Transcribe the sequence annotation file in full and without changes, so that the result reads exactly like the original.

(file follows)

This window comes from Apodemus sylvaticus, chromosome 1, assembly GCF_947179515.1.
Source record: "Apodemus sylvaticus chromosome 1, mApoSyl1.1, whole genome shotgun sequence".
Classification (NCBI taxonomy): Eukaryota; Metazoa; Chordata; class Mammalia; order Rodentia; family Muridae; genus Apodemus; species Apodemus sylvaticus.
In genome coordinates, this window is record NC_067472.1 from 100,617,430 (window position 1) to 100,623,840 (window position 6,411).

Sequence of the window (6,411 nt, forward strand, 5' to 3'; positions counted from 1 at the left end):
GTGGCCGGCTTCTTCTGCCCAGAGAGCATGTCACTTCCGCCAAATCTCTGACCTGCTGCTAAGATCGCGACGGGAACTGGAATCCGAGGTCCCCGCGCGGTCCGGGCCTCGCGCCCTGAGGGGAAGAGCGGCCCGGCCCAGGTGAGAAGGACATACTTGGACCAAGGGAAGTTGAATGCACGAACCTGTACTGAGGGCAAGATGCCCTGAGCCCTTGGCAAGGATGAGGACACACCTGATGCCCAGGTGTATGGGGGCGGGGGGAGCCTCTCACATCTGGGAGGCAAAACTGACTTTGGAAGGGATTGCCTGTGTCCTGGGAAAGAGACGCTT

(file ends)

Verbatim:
This window comes from Apodemus sylvaticus, chromosome 1, assembly GCF_947179515.1.
Source record: "Apodemus sylvaticus chromosome 1, mApoSyl1.1, whole genome shotgun sequence".
Classification (NCBI taxonomy): Eukaryota; Metazoa; Chordata; class Mammalia; order Rodentia; family Muridae; genus Apodemus; species Apodemus sylvaticus.
In genome coordinates, this window is record NC_067472.1 from 100,617,430 (window position 1) to 100,623,840 (window position 6,411).

Sequence of the window (6,411 nt, forward strand, 5' to 3'; positions counted from 1 at the left end):
GTGGCCGGCTTCTTCTGCCCAGAGAGCATGTCACTTCCGCCAAATCTCTGACCTGCTGCTAAGATCGCGACGGGAACTGGAATCCGAGGTCCCCGCGCGGTCCGGGCCTCGCGCCCTGAGGGGAAGAGCGGCCCGGCCCAGGTGAGAAGGACATACTTGGACCAAGGGAAGTTGAATGCACGAACCTGTACTGAGGGCAAGATGCCCTGAGCCCTTGGCAAGGATGAGGACACACCTGATGCCCAGGTGTATGGGGGCGGGGGGAGCCTCTCACATCTGGGAGGCAAAACTGACTTTGGAAGGGATTGCCTGTGTCCTGGGAAAGAGACGCTT